For most of my career, I was a consultant. Not one of those Bain or McKinsey consultants. I had my own shop (Dopamine, LLC), and chose who I wanted to work with and how much I wanted to work. It was nice. I had full control over my life and was quite picky about who I worked with. In fact, I often decided that a certain client wouldn’t be the best fit and would (politely) pass on the opportunity to do a project with them.
Intermixed with my consulting life were three full-time positions: Rally, Quixey, and Handshake. All these companies were great & working on fascinating problems.
But I always noticed something after I hit the ~3-month mark as a full-timer: my health suffered. I’m not saying that I became bed-ridden, but I would get sick more than usual and my energy would start to lag—decreasing by maybe 25%. Since I’m a workaholic, that just meant that my life from 7:00 PM to bedtime would consist of couch hugging and Netflix. I didn’t have the energy to do my art (or even read as much as I’d have liked).
I always blamed my issues on “stress”, but that’s just a vague catch-all for “something is not working (or something is suboptimal)”.
Then I discovered the work of Michael Marmot. He’s an epidemiologist at University College London. His research is too voluminous to summarize—I suggest you check it out if you’re interested in this kind of thing—but today I want to point you to one of the books he wrote based on his analyses of longitudinal health data from across the world. It’s called “The Status Syndrome: How Social Standing Affects Our Health and Longevity”.
Marmot points out how robustly our relative social status impacts our health. The higher in the status hierarchy you are, the better; the lower your death rate from all causes.
He has many striking examples of this effect in the book. One of my favorites involves Hollywood actors and actresses:
Successful Hollywood actors provide us with such a natural experiment. Two researchers from Toronto, Donald Redelmeier and Sheldon Singh, got the records of seventy-two years of motion picture Academy Awards. 4 They reasoned that an actor who won an Oscar would get such a boost to her or his self-esteem and status in the world that, if these were important for health, Oscar-winners should live longer than other film actors. The problem, of course, is finding an appropriate comparison group. Oscar winners will be richer than your jobbing film actor. Redelmeier and Singh needed a comparison group that was rich, even if not quite as gold-plated as the winners. The researchers found two: actors of the same sex who had appeared in the very film that got the winner the Oscar; the second group comprised actors who had been nominated but never won.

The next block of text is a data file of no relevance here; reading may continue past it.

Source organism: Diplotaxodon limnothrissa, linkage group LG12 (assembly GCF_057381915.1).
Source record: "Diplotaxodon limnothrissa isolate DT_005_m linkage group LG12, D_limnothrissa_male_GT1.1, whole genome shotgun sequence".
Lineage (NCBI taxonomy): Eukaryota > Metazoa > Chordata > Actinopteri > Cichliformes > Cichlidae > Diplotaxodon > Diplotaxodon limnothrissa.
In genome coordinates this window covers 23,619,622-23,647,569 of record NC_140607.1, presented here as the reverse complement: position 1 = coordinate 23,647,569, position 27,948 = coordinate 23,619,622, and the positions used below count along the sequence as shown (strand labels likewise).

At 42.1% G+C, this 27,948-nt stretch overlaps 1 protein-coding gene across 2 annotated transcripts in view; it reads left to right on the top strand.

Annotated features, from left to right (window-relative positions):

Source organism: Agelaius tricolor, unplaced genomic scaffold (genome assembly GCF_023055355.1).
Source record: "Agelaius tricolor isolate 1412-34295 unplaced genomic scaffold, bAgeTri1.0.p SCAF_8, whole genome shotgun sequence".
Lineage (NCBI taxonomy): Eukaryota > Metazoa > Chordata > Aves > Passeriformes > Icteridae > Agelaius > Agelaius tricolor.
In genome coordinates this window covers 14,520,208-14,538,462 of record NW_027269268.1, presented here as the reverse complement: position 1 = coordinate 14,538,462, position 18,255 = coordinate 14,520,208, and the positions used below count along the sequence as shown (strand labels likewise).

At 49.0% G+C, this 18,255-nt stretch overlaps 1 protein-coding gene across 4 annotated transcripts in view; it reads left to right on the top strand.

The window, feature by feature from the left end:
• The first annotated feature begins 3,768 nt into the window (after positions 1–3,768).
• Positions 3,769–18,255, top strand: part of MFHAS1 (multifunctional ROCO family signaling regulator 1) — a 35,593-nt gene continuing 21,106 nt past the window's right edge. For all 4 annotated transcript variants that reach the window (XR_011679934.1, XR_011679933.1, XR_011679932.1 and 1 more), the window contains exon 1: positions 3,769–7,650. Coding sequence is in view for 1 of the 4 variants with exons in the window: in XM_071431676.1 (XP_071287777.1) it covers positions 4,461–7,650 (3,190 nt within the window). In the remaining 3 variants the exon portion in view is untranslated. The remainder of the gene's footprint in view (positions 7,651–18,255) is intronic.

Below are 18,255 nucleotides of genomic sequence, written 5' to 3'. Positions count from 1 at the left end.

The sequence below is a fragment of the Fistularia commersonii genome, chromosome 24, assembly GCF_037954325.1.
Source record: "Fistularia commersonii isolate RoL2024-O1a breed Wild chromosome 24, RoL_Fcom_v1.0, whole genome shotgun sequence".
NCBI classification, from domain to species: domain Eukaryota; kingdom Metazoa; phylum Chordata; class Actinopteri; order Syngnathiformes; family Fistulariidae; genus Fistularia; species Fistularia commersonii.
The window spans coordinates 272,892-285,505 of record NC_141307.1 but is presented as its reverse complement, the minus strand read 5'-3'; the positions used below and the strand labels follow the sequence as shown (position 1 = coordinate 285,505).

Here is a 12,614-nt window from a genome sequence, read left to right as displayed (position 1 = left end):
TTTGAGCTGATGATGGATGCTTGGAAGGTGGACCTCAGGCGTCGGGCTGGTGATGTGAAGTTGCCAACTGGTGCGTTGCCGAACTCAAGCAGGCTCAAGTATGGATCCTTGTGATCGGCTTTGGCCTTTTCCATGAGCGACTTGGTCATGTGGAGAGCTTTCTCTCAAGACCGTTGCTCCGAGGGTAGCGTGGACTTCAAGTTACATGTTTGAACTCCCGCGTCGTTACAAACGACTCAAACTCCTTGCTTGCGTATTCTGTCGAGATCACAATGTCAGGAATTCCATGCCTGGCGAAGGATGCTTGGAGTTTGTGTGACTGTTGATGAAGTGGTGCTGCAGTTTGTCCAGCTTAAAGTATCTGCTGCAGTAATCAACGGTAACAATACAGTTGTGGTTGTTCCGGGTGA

The remarkable finding was that the Academy Award-winning actors and actresses lived an astonishing four years longer than their costars and the actors nominated who did not win. Four years might not sound like much. To give a flavor of how big an average of four years’ extension to life really is, we calculated how many years of life would be added to the population average it coronary heart disease, the major cause of death, was suddenly reduced to zero, that is, no one died of coronary heart disease but their chances of dying ot other diseases at any given age remained the same. The answer is that slightly less than four years would be added to the population’s life expectancy. Four years, then, is enormous. Winning the Oscar is like reducing your chance of dying from a heart attack from about average to zero. Not bad. Winning the Oscar early in life changes the happy one forever. The average length of time between winning the Oscar and death was about four decades. If winning an Oscar did that, it is a rather potent life enhancer.
So what’s the causal mechanism behind these huge differences?
Marmot thinks that increased *autonomy* and *social connection* is the driving factor behind the enhanced health that higher status individuals enjoy. That would jive with one of the most famous psychological theories of motivation, Self-Determination Theory / Cognitive Evaluation Theory, in which autonomy is one of the primary human needs—as important for our psychological flourishing as food is to our biological health.
When I decided to leave my high-flexibility consulting life and join a company full-time, I gave up a substantial amount of my autonomy. It’s no wonder that, in each of those cases, I felt worse.
We know that a lack of control increases stress hormone (cortisol) secretion, which, if released chronically, wreaks havoc on the body—especially the brain and immune system.
The funny thing is that we almost never factor psychological variables like this into our career decisions. You may bring in less money doing your own thing, but the increased control you’ll have over your schedule and life may make it more than worthwhile.
My 2c for the day.